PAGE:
Mumia faces possible second death sentence
The third in a three-part series on Mumia Abu-Jamal's fight to force the Pennsylvania prison system to treat his active Hep-C infection, and that of thousands of other infected state inmates, and on the raging Hepatitis-C epidemic in the nation's prisons. (Click here for Part I or here for Part II)
Seattle, WA – Physicians are held to professional expectations dictating that the failure to provide standard healthcare is malpractice. There is no difference between failing to provide a service and performing a liable medical mistake.
A recent study revealed that out of the top three reasons why OBGYN physicians are sued for malpractice, two of them are related to inaction: 1) delays in intervention when there are signs of fetal distress and 2) the improper management of pregnancy including failing to test for fetal abnormalities when indicated, failure to address complications of pregnancy, and the failure to address abnormal findings. As a family medicine physician, I have been warned countless of times that one of the most common lawsuits relates to not identifying cases of skin cancer. In each of the instances, an inaction that results in a patient not receiving standard care is considered malpractice.
Given that not providing standard of care is malpractice, Mumia has been a victim of malpractice at the hands of the prison health system in two major areas:
• Even though Hepatitis C treatment is not always required, the failure to provide it for Mr. Abu-Jamal would be medical negligence. By even the most conservative standards, he meets criteria for treatment.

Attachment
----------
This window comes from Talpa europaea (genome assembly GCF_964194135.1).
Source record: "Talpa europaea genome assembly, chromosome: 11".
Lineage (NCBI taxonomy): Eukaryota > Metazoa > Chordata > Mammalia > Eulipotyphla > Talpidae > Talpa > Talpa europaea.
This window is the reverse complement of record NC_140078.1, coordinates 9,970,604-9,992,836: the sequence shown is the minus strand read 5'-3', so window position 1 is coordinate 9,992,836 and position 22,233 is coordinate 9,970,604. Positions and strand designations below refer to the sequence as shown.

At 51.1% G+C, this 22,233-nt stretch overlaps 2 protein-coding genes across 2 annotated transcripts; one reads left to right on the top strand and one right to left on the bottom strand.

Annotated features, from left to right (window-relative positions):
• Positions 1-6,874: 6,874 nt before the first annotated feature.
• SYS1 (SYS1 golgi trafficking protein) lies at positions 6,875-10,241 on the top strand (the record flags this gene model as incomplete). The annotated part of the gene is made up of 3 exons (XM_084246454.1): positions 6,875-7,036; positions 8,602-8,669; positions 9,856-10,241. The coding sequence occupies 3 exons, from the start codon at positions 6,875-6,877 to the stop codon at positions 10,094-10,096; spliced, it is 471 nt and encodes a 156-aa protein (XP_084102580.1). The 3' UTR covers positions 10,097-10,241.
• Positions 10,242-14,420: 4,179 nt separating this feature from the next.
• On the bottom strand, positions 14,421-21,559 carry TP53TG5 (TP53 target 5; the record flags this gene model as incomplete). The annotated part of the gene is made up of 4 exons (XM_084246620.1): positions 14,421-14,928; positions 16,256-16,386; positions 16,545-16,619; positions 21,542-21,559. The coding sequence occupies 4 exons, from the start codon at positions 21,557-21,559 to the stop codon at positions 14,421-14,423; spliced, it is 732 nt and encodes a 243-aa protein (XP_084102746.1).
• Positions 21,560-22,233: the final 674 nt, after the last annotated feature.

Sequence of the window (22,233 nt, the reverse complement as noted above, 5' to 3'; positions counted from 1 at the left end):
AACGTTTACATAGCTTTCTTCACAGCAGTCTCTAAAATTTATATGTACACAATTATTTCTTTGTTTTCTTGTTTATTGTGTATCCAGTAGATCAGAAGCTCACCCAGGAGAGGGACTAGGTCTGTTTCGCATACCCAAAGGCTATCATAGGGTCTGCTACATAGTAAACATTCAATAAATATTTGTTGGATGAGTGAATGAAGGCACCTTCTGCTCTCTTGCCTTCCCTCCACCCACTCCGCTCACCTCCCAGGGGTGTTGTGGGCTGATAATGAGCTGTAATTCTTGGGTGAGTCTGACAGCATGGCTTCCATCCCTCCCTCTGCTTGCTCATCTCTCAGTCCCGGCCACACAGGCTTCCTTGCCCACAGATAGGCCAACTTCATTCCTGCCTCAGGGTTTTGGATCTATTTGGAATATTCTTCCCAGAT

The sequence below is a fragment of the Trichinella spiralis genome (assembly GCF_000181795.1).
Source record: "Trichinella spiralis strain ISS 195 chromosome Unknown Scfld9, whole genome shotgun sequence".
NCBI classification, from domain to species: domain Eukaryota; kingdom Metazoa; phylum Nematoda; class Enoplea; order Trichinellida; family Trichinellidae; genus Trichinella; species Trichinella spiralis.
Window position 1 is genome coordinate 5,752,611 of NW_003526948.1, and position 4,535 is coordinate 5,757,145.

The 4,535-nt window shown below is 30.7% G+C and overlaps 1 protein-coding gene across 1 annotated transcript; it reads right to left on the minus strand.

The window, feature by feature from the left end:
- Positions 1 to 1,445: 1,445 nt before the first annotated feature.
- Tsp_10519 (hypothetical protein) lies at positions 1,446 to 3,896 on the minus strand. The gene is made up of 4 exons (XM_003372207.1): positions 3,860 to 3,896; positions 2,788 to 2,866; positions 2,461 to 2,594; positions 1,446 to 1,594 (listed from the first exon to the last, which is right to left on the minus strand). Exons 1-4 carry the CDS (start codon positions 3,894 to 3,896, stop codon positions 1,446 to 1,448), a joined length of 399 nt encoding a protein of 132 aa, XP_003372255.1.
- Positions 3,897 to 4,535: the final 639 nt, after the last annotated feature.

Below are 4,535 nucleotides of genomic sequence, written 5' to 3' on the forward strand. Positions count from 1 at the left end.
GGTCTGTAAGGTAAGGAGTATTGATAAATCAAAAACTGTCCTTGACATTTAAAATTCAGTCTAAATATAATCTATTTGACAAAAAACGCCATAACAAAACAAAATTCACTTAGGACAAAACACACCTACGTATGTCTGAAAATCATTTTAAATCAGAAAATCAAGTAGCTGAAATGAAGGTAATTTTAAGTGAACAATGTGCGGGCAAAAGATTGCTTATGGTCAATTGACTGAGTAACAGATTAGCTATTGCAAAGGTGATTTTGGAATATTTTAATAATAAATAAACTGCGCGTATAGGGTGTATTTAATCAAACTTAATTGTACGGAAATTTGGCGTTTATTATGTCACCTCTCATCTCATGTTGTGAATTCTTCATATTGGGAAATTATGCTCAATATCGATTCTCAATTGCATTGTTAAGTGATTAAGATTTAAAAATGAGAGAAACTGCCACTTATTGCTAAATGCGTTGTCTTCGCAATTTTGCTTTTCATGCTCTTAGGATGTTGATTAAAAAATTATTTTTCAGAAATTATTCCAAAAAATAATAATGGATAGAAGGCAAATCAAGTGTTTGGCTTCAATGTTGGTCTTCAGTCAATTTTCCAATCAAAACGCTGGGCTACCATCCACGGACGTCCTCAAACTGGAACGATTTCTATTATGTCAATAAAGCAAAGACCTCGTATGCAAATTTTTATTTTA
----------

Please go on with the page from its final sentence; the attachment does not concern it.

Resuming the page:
• Failing to treat his elevated blood sugars until he was unconscious is clear malpractice and gross negligence.
Unfortunately, Mr. Abu-Jamal’s case is not an isolated incident. Across the country inmates are not only being denied necessary Hepatitis C treatment, but they are also being denied other basic healthcare needs.
In Part A of this piece we will explore Mr. Abu-Jamal’s case for seeking Hepatitis C treatment, as well as the nationwide negligence in Hepatitis C treatment in prisons.
The discussion of Hepatitis C treatment seems complicated at first glance. In the past, in addition to being costly, treatments for Hepatitis C also took months, typically had very uncomfortable side effects, and had a poor success rate. Additionally the sense of urgency to treat can be ambiguous. On one hand it is one of the highest causes of cirrhosis, or liver failure, in the United States. On the other hand, it can take decades to cause this damage. Because of these nuances, treatment was not previously universally recommended by physicians or sought after by patients.